Some researchers have theorized that it is the progesterone, not the estrogen that increases a woman’s risk of heart disease and possibly other problems. If this is true, then women taking estrogen following a hysterectomy may not be at increased risk. However, until the results of this part of the WHI study are published, this theory remains controversial.

Q: I started HRT to prevent heart disease. Should I continue?

A: Physicians and researchers have been surprised to find that HRT did not protect against heart disease in recent placebo-controlled studies. There is now data available that suggests you should not begin taking HRT if you currently have heart disease.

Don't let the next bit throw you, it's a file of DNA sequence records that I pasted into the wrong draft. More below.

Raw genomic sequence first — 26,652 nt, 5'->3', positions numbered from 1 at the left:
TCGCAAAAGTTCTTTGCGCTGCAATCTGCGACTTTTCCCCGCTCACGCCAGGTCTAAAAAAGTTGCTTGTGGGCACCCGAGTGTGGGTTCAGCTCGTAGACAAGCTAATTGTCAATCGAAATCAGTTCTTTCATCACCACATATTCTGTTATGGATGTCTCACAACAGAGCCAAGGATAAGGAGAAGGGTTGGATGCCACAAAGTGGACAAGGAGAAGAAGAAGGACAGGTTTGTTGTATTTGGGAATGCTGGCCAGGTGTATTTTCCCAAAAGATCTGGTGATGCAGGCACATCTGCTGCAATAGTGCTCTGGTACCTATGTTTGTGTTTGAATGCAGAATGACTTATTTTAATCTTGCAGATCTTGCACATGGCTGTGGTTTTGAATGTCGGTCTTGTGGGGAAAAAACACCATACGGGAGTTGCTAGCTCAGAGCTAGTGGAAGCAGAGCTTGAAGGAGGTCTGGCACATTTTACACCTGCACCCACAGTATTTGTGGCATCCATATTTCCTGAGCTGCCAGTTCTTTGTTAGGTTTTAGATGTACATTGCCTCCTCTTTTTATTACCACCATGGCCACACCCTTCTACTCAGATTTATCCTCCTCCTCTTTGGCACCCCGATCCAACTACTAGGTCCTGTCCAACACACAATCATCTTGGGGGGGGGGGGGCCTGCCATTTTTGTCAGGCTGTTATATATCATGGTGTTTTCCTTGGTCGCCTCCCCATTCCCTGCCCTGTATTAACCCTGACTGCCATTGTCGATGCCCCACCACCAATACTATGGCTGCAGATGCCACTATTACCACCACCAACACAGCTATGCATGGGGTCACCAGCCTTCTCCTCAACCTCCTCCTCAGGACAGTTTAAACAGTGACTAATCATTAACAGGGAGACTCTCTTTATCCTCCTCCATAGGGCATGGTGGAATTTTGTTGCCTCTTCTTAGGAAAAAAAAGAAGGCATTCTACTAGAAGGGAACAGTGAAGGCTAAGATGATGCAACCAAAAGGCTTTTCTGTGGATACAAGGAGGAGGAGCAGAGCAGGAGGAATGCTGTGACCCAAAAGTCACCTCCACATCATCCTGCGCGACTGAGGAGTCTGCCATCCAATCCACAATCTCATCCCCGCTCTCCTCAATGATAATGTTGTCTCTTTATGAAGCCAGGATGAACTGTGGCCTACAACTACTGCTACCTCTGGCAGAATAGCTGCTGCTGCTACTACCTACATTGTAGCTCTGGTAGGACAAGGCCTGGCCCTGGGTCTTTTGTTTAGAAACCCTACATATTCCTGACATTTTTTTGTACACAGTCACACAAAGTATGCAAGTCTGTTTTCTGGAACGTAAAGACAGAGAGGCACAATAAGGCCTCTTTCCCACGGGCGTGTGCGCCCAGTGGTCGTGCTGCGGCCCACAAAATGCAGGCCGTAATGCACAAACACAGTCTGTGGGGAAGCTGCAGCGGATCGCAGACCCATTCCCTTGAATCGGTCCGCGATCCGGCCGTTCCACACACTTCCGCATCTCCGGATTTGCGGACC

In addition, research does not support the theory that HRT prevents heart disease. Although there may be other reasons to begin HRT (such as to treat symptoms of menopause), prevention of heart disease alone is no longer a reason for women to take HRT.

Q: I heard that HRT protects my bones. Is this still true?

A: HRT has been shown to help prevent bone loss and prevent hip fractures. This is primarily true if you started HRT when your menopausal symptoms first began. If you are concerned about osteoporosis, discuss all of your options with your health care provider before deciding if HRT is a good choice for you.

All women should consider regular weight-bearing exercise and take adequate calcium and vitamin D intake every day to prevent osteoporosis.

Q: Does HRT really increase my risk of breast cancer?

A: There is some evidence that your risk of breast cancer can increase slightly with HRT. The Women's Health Inititiave (WHI) studies showed that if 10,000 postmenopausal women with an intact uterus took estrogen plus progestin for one year, eight more would develop breast cancer compared to women not taking HRT.